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As a new strain of coronavirus (COVID-19) swept through the world in 2020, preparedness plans, masking policies and more public policy changed just as quickly. WVXU has covered the pandemic's impact on the Tri-State from the very beginning, when on March 3, 2020, Ohio Gov. Mike DeWine barred spectators from attending the Arnold Sports Festival in Columbus over concerns about the virus, even though Ohio had yet to confirm a single case of COVID-19.

NKY Businesses Face Challenges With Workforce And Supply Chain Issues

Northern Kentucky businesses are facing challenges as the nation emerges from the COVID-19 pandemic, but having employees work remotely will not be one of them. That's according to a new survey by the Northern Kentucky Tri-County Economic Development Corporation (Tri-Ed).

Responses from 86 regional business leaders show plans to implement new remote working policies. Northern Kentucky Tri-Ed President and CEO Lee Crume said remote work adds flexibility to the workplace and could be utilized by businesses to save money. However, he notes some details still need to be fleshed out.

"I think this is a very much unsettled question," Crume said. "I think there will be elements of remote; how remote will people be going forward, I think, is just not settled."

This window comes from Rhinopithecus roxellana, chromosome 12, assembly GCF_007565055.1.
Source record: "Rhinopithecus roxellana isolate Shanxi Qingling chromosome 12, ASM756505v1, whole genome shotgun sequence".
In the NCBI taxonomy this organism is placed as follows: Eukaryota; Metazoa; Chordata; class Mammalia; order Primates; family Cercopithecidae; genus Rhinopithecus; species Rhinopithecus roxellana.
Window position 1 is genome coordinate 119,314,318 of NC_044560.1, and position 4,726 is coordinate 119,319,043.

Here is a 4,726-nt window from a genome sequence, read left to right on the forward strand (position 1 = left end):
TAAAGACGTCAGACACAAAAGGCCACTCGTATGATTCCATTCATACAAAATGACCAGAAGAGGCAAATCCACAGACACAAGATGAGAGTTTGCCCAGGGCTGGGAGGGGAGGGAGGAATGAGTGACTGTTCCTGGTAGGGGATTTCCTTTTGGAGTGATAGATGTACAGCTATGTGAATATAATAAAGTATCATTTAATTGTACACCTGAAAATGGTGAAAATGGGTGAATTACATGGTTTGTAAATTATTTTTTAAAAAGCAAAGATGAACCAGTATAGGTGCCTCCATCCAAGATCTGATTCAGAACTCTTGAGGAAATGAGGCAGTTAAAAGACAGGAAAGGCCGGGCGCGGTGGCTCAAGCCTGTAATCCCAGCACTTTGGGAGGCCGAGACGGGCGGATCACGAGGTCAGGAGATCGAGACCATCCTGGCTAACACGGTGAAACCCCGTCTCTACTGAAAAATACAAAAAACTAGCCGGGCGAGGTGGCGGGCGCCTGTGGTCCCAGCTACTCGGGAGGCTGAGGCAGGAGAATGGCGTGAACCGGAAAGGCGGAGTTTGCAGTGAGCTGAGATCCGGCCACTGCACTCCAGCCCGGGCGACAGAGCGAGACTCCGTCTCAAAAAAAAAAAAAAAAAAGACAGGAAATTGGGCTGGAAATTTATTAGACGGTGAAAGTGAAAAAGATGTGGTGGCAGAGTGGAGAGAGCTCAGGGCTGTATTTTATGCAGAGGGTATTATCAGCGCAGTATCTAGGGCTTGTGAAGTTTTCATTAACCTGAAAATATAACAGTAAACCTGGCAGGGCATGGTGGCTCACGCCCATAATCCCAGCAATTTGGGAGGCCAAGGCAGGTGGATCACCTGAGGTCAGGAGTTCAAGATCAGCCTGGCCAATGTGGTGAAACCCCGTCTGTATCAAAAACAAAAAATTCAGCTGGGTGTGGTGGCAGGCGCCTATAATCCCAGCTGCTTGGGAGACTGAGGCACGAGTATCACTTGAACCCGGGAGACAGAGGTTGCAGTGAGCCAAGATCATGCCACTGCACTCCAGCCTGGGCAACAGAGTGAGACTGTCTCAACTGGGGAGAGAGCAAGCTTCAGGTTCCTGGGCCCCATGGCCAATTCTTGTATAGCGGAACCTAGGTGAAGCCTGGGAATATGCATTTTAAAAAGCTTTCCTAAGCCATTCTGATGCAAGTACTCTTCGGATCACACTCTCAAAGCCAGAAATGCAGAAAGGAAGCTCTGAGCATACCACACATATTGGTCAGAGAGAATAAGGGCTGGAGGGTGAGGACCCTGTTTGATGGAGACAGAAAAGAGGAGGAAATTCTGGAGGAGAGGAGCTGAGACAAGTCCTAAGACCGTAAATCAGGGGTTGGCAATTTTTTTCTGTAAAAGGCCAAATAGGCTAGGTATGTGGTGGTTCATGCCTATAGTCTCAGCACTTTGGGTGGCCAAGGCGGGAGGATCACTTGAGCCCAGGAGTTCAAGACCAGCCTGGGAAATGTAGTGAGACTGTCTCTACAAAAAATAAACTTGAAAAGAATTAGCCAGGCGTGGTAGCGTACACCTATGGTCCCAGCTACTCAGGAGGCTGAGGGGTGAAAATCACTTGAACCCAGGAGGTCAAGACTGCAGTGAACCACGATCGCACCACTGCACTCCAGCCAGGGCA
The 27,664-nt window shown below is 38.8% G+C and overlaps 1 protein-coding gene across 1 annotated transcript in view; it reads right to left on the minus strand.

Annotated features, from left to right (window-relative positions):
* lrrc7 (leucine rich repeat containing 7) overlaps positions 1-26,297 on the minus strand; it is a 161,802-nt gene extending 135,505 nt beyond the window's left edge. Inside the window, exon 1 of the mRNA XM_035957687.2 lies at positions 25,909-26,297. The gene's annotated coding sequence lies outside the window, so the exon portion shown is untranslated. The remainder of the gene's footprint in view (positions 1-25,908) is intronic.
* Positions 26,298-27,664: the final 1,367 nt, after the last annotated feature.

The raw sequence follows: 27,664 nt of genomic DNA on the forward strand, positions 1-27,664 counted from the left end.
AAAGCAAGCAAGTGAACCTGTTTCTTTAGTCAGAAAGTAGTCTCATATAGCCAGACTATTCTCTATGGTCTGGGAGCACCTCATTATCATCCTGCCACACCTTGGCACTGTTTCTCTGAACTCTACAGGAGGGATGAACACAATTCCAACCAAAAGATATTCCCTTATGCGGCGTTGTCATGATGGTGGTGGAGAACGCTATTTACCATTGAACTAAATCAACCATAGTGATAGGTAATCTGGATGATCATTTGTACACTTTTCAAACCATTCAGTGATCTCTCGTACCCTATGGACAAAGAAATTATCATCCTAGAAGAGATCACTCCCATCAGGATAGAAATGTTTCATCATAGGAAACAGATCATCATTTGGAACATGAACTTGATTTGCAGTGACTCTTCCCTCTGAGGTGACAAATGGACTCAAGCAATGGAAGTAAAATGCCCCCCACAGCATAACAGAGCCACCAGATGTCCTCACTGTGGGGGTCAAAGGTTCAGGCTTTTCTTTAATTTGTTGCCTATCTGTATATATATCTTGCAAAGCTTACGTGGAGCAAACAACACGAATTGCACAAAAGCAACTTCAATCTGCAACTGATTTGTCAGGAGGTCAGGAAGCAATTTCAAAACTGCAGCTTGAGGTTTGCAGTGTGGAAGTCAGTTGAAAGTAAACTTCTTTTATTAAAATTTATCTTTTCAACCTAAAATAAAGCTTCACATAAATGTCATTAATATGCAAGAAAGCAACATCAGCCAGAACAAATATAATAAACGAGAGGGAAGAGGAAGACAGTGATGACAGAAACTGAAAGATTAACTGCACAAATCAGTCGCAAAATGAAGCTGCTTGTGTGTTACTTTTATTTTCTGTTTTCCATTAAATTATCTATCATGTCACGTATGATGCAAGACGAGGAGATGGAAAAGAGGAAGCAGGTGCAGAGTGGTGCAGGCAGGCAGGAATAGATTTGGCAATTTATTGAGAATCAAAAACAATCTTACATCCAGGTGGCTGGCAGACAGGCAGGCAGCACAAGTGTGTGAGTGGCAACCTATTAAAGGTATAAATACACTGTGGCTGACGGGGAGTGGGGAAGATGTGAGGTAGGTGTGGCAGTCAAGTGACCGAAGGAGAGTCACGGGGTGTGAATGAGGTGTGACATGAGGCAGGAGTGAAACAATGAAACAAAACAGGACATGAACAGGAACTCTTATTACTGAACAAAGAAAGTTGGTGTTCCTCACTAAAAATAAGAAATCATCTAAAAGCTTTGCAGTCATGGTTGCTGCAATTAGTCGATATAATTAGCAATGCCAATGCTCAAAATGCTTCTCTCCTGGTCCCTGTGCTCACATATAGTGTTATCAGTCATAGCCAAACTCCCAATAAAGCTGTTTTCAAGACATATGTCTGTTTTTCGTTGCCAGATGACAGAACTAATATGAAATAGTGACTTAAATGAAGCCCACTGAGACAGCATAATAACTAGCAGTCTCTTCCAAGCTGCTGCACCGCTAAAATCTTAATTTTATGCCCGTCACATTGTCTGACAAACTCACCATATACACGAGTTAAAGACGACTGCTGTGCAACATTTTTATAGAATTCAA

Roughly 90% of businesses in the region said they would look at implementing new remote work policies.

Businesses say hiring employees is also a challenge. Crume says companies are realizing they need to do more to recruit talent.

"Companies know they've got to bring people in," Crume said. "I think the clear message that we want to have in the economic development world for our community is we've got to make sure that our community is very open, very welcoming of people coming in."

At least 73% of the survey's respondents are requesting outreach about workforce programs and services. Roughly 16% are creating policies related to employee health and wellbeing.

Supply Chain Shortage

Supply chain issues are also affecting businesses. At least 75% of the survey's respondents said getting materials and rising prices are top concerns, along with the workforce shortage. Crume said when cargo flights were down last year, it greatly disrupted critical shipments.

"You think about companies in our community like Safran or Mazak that are shipping critical components to their clients and when those flights weren't available, the disruption that that created - and not just the disruption, but the driving up in costs, the driving up in timelines of getting things - it is a major impact for these folks," Crume said.

Survey respondents also mentioned the impact of the chip and electronics shortages.

Credit Courtesy of Northern Kentucky Tri-Ed
Courtesy of Northern Kentucky Tri-Ed
Here's a look at the results from the Northern Kentucky 2021 Business Survey.

Cory Sharber attended Murray State University majoring in journalism and political science and comes to Cincinnati Public Radio from NPR Member station WKMS.